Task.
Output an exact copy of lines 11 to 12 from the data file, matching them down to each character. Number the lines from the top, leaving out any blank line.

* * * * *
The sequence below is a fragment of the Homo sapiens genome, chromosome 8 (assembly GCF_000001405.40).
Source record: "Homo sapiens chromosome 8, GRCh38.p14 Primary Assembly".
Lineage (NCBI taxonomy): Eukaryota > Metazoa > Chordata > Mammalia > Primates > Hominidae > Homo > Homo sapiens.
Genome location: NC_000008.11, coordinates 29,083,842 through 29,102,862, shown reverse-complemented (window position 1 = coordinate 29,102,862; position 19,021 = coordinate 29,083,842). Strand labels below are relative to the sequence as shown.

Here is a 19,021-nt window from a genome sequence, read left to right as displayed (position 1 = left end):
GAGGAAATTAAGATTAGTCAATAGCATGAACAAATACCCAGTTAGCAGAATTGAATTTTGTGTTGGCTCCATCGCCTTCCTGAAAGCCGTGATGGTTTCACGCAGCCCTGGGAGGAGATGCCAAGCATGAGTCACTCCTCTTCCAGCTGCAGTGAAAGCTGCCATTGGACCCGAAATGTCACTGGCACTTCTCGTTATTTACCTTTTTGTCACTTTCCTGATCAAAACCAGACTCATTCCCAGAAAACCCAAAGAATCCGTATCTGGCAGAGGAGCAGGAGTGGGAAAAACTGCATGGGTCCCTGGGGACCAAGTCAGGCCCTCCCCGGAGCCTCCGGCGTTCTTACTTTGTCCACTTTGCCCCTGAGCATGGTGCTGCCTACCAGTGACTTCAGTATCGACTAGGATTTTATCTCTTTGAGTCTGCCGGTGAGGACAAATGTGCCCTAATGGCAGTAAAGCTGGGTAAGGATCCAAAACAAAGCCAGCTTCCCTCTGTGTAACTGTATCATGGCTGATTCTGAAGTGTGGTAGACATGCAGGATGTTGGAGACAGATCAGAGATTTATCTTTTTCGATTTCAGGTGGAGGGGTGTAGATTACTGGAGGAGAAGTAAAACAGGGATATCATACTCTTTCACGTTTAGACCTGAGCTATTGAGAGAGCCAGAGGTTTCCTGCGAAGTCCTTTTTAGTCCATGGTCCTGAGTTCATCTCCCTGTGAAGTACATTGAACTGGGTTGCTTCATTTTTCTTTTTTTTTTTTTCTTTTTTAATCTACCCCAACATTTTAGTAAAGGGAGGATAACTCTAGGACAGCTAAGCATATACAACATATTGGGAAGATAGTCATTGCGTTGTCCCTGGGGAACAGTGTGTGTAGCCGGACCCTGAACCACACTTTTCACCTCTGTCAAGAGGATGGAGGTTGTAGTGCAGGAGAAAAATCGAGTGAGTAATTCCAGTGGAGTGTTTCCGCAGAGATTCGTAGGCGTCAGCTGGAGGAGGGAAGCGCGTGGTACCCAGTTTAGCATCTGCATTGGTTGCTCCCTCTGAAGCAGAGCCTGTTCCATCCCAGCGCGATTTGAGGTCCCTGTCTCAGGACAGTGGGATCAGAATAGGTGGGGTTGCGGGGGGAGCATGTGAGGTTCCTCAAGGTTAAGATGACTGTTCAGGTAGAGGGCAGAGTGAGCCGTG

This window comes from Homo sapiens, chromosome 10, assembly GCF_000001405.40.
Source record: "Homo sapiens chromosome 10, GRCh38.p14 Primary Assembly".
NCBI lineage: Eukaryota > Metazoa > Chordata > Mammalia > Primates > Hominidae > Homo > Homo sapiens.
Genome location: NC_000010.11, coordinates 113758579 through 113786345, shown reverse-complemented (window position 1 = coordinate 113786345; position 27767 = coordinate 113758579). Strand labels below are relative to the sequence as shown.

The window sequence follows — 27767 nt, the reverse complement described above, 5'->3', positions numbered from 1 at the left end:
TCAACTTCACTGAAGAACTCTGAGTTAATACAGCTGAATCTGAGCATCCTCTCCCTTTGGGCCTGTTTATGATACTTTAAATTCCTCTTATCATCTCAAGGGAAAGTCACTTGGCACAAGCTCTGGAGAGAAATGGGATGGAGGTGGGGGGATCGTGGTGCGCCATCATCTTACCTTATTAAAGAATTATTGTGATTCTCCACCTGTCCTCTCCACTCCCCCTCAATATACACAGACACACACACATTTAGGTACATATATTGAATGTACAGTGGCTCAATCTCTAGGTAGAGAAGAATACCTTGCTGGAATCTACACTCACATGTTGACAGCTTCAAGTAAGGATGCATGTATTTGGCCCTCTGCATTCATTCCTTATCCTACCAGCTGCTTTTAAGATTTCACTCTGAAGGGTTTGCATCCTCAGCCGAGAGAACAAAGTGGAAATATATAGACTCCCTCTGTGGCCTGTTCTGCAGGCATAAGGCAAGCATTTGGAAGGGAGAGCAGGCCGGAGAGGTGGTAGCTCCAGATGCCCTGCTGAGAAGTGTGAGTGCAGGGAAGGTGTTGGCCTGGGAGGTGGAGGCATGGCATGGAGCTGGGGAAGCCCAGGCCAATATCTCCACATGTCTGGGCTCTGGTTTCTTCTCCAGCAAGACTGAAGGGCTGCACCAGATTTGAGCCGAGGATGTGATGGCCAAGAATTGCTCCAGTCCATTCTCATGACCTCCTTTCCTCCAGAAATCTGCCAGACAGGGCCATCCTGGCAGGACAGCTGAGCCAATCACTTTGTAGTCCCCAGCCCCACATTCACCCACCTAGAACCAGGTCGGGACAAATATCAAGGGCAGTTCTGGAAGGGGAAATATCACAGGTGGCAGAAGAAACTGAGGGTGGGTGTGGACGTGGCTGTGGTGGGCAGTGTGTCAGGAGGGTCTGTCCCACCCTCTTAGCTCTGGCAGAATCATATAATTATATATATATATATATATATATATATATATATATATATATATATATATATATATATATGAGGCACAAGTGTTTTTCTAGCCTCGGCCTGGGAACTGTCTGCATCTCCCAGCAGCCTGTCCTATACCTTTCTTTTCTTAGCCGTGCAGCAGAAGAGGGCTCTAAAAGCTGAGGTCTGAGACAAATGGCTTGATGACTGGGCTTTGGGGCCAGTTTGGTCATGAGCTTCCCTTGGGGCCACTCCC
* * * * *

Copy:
The window sequence follows — 27767 nt, the reverse complement described above, 5'->3', positions numbered from 1 at the left end:
TCAACTTCACTGAAGAACTCTGAGTTAATACAGCTGAATCTGAGCATCCTCTCCCTTTGGGCCTGTTTATGATACTTTAAATTCCTCTTATCATCTCAAGGGAAAGTCACTTGGCACAAGCTCTGGAGAGAAATGGGATGGAGGTGGGGGGATCGTGGTGCGCCATCATCTTACCTTATTAAAGAATTATTGTGATTCTCCACCTGTCCTCTCCACTCCCCCTCAATATACACAGACACACACACATTTAGGTACATATATTGAATGTACAGTGGCTCAATCTCTAGGTAGAGAAGAATACCTTGCTGGAATCTACACTCACATGTTGACAGCTTCAAGTAAGGATGCATGTATTTGGCCCTCTGCATTCATTCCTTATCCTACCAGCTGCTTTTAAGATTTCACTCTGAAGGGTTTGCATCCTCAGCCGAGAGAACAAAGTGGAAATATATAGACTCCCTCTGTGGCCTGTTCTGCAGGCATAAGGCAAGCATTTGGAAGGGAGAGCAGGCCGGAGAGGTGGTAGCTCCAGATGCCCTGCTGAGAAGTGTGAGTGCAGGGAAGGTGTTGGCCTGGGAGGTGGAGGCATGGCATGGAGCTGGGGAAGCCCAGGCCAATATCTCCACATGTCTGGGCTCTGGTTTCTTCTCCAGCAAGACTGAAGGGCTGCACCAGATTTGAGCCGAGGATGTGATGGCCAAGAATTGCTCCAGTCCATTCTCATGACCTCCTTTCCTCCAGAAATCTGCCAGACAGGGCCATCCTGGCAGGACAGCTGAGCCAATCACTTTGTAGTCCCCAGCCCCACATTCACCCACCTAGAACCAGGTCGGGACAAATATCAAGGGCAGTTCTGGAAGGGGAAATATCACAGGTGGCAGAAGAAACTGAGGGTGGGTGTGGACGTGGCTGTGGTGGGCAGTGTGTCAGGAGGGTCTGTCCCACCCTCTTAGCTCTGGCAGAATCATATAATTATATATATATATATATATATATATATATATATATATATATATATATATATATATATATGAGGCACAAGTGTTTTTCTAGCCTCGGCCTGGGAACTGTCTGCATCTCCCAGCAGCCTGTCCTATACCTTTCTTTTCTTAGCCGTGCAGCAGAAGAGGGCTCTAAAAGCTGAGGTCTGAGACAAATGGCTTGATGACTGGGCTTTGGGGCCAGTTTGGTCATGAGCTTCCCTTGGGGCCACTCCC